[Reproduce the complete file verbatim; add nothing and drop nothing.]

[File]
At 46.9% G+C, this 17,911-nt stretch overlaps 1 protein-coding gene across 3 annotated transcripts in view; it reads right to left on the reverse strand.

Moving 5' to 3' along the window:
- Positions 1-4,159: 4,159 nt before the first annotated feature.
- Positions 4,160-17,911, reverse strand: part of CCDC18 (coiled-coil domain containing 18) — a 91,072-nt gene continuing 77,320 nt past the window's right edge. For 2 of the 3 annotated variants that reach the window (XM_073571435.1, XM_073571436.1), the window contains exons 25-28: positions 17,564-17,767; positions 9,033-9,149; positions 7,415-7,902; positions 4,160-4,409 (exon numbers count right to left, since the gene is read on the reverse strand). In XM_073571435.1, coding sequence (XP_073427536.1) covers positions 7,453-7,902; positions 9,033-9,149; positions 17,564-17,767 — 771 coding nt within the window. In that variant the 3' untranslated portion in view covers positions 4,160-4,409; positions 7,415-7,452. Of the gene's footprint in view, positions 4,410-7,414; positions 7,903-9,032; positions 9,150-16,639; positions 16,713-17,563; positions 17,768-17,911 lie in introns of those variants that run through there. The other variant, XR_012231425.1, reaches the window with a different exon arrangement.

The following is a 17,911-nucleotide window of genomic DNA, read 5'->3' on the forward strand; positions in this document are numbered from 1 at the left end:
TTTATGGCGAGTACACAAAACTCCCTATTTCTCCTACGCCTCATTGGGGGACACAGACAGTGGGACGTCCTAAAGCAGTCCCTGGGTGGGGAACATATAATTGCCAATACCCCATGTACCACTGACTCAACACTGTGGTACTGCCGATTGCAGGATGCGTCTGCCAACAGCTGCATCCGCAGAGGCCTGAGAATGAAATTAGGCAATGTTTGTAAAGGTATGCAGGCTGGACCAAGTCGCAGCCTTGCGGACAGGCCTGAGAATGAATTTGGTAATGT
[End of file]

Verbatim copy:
At 46.9% G+C, this 17,911-nt stretch overlaps 1 protein-coding gene across 3 annotated transcripts in view; it reads right to left on the reverse strand.

Moving 5' to 3' along the window:
- Positions 1-4,159: 4,159 nt before the first annotated feature.
- Positions 4,160-17,911, reverse strand: part of CCDC18 (coiled-coil domain containing 18) — a 91,072-nt gene continuing 77,320 nt past the window's right edge. For 2 of the 3 annotated variants that reach the window (XM_073571435.1, XM_073571436.1), the window contains exons 25-28: positions 17,564-17,767; positions 9,033-9,149; positions 7,415-7,902; positions 4,160-4,409 (exon numbers count right to left, since the gene is read on the reverse strand). In XM_073571435.1, coding sequence (XP_073427536.1) covers positions 7,453-7,902; positions 9,033-9,149; positions 17,564-17,767 — 771 coding nt within the window. In that variant the 3' untranslated portion in view covers positions 4,160-4,409; positions 7,415-7,452. Of the gene's footprint in view, positions 4,410-7,414; positions 7,903-9,032; positions 9,150-16,639; positions 16,713-17,563; positions 17,768-17,911 lie in introns of those variants that run through there. The other variant, XR_012231425.1, reaches the window with a different exon arrangement.

The following is a 17,911-nucleotide window of genomic DNA, read 5'->3' on the forward strand; positions in this document are numbered from 1 at the left end:
TTTATGGCGAGTACACAAAACTCCCTATTTCTCCTACGCCTCATTGGGGGACACAGACAGTGGGACGTCCTAAAGCAGTCCCTGGGTGGGGAACATATAATTGCCAATACCCCATGTACCACTGACTCAACACTGTGGTACTGCCGATTGCAGGATGCGTCTGCCAACAGCTGCATCCGCAGAGGCCTGAGAATGAAATTAGGCAATGTTTGTAAAGGTATGCAGGCTGGACCAAGTCGCAGCCTTGCGGACAGGCCTGAGAATGAATTTGGTAATGT